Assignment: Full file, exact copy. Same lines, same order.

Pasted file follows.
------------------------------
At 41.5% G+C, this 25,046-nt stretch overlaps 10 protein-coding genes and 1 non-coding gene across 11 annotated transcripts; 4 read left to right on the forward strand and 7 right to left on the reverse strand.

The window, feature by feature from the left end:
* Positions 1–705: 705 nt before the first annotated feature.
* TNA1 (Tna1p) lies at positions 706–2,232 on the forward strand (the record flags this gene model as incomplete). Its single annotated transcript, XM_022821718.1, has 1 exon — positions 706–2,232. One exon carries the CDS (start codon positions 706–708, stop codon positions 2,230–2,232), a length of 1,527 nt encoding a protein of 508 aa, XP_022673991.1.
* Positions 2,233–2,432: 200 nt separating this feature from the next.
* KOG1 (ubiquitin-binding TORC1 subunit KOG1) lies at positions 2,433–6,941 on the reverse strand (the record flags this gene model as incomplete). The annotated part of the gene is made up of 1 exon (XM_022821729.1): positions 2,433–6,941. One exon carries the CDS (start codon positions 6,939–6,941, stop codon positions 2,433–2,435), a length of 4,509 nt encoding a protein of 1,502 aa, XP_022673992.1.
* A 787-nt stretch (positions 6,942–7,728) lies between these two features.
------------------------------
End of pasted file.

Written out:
At 41.5% G+C, this 25,046-nt stretch overlaps 10 protein-coding genes and 1 non-coding gene across 11 annotated transcripts; 4 read left to right on the forward strand and 7 right to left on the reverse strand.

The window, feature by feature from the left end:
* Positions 1–705: 705 nt before the first annotated feature.
* TNA1 (Tna1p) lies at positions 706–2,232 on the forward strand (the record flags this gene model as incomplete). Its single annotated transcript, XM_022821718.1, has 1 exon — positions 706–2,232. One exon carries the CDS (start codon positions 706–708, stop codon positions 2,230–2,232), a length of 1,527 nt encoding a protein of 508 aa, XP_022673991.1.
* Positions 2,233–2,432: 200 nt separating this feature from the next.
* KOG1 (ubiquitin-binding TORC1 subunit KOG1) lies at positions 2,433–6,941 on the reverse strand (the record flags this gene model as incomplete). The annotated part of the gene is made up of 1 exon (XM_022821729.1): positions 2,433–6,941. One exon carries the CDS (start codon positions 6,939–6,941, stop codon positions 2,433–2,435), a length of 4,509 nt encoding a protein of 1,502 aa, XP_022673992.1.
* A 787-nt stretch (positions 6,942–7,728) lies between these two features.